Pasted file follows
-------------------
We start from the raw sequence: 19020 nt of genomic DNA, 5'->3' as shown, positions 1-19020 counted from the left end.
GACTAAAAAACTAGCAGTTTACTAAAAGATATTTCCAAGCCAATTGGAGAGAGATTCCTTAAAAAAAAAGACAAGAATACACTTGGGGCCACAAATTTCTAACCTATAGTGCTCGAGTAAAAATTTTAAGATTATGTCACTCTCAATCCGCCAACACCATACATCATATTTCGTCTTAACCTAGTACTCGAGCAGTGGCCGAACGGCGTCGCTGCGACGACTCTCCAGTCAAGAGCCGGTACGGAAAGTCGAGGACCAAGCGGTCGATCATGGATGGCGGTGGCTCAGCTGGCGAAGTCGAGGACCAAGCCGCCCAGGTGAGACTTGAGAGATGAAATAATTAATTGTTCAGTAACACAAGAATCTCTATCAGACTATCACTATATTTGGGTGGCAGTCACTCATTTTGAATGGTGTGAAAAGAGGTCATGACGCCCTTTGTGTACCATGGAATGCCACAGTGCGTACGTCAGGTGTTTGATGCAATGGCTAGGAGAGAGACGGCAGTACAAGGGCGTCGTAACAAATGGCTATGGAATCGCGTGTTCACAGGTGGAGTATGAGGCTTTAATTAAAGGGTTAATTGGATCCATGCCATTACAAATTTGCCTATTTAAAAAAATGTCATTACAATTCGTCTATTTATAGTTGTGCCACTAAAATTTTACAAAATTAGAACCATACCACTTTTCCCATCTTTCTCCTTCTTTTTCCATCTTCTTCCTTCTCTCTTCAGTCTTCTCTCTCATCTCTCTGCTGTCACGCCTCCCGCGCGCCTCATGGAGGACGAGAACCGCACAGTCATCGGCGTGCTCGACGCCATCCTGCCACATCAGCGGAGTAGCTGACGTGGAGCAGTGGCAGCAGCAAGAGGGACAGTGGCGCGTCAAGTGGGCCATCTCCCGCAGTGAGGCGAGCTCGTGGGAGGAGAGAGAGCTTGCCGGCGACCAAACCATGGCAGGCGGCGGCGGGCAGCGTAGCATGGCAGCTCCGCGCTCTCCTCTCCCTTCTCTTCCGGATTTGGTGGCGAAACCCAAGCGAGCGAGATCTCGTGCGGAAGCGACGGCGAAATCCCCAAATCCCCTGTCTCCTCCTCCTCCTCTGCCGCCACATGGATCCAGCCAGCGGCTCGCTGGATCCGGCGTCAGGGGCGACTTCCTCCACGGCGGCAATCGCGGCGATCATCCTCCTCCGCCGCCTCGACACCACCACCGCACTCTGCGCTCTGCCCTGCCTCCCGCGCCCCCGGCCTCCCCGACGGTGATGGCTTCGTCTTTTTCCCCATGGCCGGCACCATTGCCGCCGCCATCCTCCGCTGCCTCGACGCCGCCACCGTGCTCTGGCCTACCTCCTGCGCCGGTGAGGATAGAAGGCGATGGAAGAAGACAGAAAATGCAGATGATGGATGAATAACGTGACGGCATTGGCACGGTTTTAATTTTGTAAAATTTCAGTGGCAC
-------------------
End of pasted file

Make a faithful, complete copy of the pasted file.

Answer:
We start from the raw sequence: 19020 nt of genomic DNA, 5'->3' as shown, positions 1-19020 counted from the left end.
GACTAAAAAACTAGCAGTTTACTAAAAGATATTTCCAAGCCAATTGGAGAGAGATTCCTTAAAAAAAAAGACAAGAATACACTTGGGGCCACAAATTTCTAACCTATAGTGCTCGAGTAAAAATTTTAAGATTATGTCACTCTCAATCCGCCAACACCATACATCATATTTCGTCTTAACCTAGTACTCGAGCAGTGGCCGAACGGCGTCGCTGCGACGACTCTCCAGTCAAGAGCCGGTACGGAAAGTCGAGGACCAAGCGGTCGATCATGGATGGCGGTGGCTCAGCTGGCGAAGTCGAGGACCAAGCCGCCCAGGTGAGACTTGAGAGATGAAATAATTAATTGTTCAGTAACACAAGAATCTCTATCAGACTATCACTATATTTGGGTGGCAGTCACTCATTTTGAATGGTGTGAAAAGAGGTCATGACGCCCTTTGTGTACCATGGAATGCCACAGTGCGTACGTCAGGTGTTTGATGCAATGGCTAGGAGAGAGACGGCAGTACAAGGGCGTCGTAACAAATGGCTATGGAATCGCGTGTTCACAGGTGGAGTATGAGGCTTTAATTAAAGGGTTAATTGGATCCATGCCATTACAAATTTGCCTATTTAAAAAAATGTCATTACAATTCGTCTATTTATAGTTGTGCCACTAAAATTTTACAAAATTAGAACCATACCACTTTTCCCATCTTTCTCCTTCTTTTTCCATCTTCTTCCTTCTCTCTTCAGTCTTCTCTCTCATCTCTCTGCTGTCACGCCTCCCGCGCGCCTCATGGAGGACGAGAACCGCACAGTCATCGGCGTGCTCGACGCCATCCTGCCACATCAGCGGAGTAGCTGACGTGGAGCAGTGGCAGCAGCAAGAGGGACAGTGGCGCGTCAAGTGGGCCATCTCCCGCAGTGAGGCGAGCTCGTGGGAGGAGAGAGAGCTTGCCGGCGACCAAACCATGGCAGGCGGCGGCGGGCAGCGTAGCATGGCAGCTCCGCGCTCTCCTCTCCCTTCTCTTCCGGATTTGGTGGCGAAACCCAAGCGAGCGAGATCTCGTGCGGAAGCGACGGCGAAATCCCCAAATCCCCTGTCTCCTCCTCCTCCTCTGCCGCCACATGGATCCAGCCAGCGGCTCGCTGGATCCGGCGTCAGGGGCGACTTCCTCCACGGCGGCAATCGCGGCGATCATCCTCCTCCGCCGCCTCGACACCACCACCGCACTCTGCGCTCTGCCCTGCCTCCCGCGCCCCCGGCCTCCCCGACGGTGATGGCTTCGTCTTTTTCCCCATGGCCGGCACCATTGCCGCCGCCATCCTCCGCTGCCTCGACGCCGCCACCGTGCTCTGGCCTACCTCCTGCGCCGGTGAGGATAGAAGGCGATGGAAGAAGACAGAAAATGCAGATGATGGATGAATAACGTGACGGCATTGGCACGGTTTTAATTTTGTAAAATTTCAGTGGCAC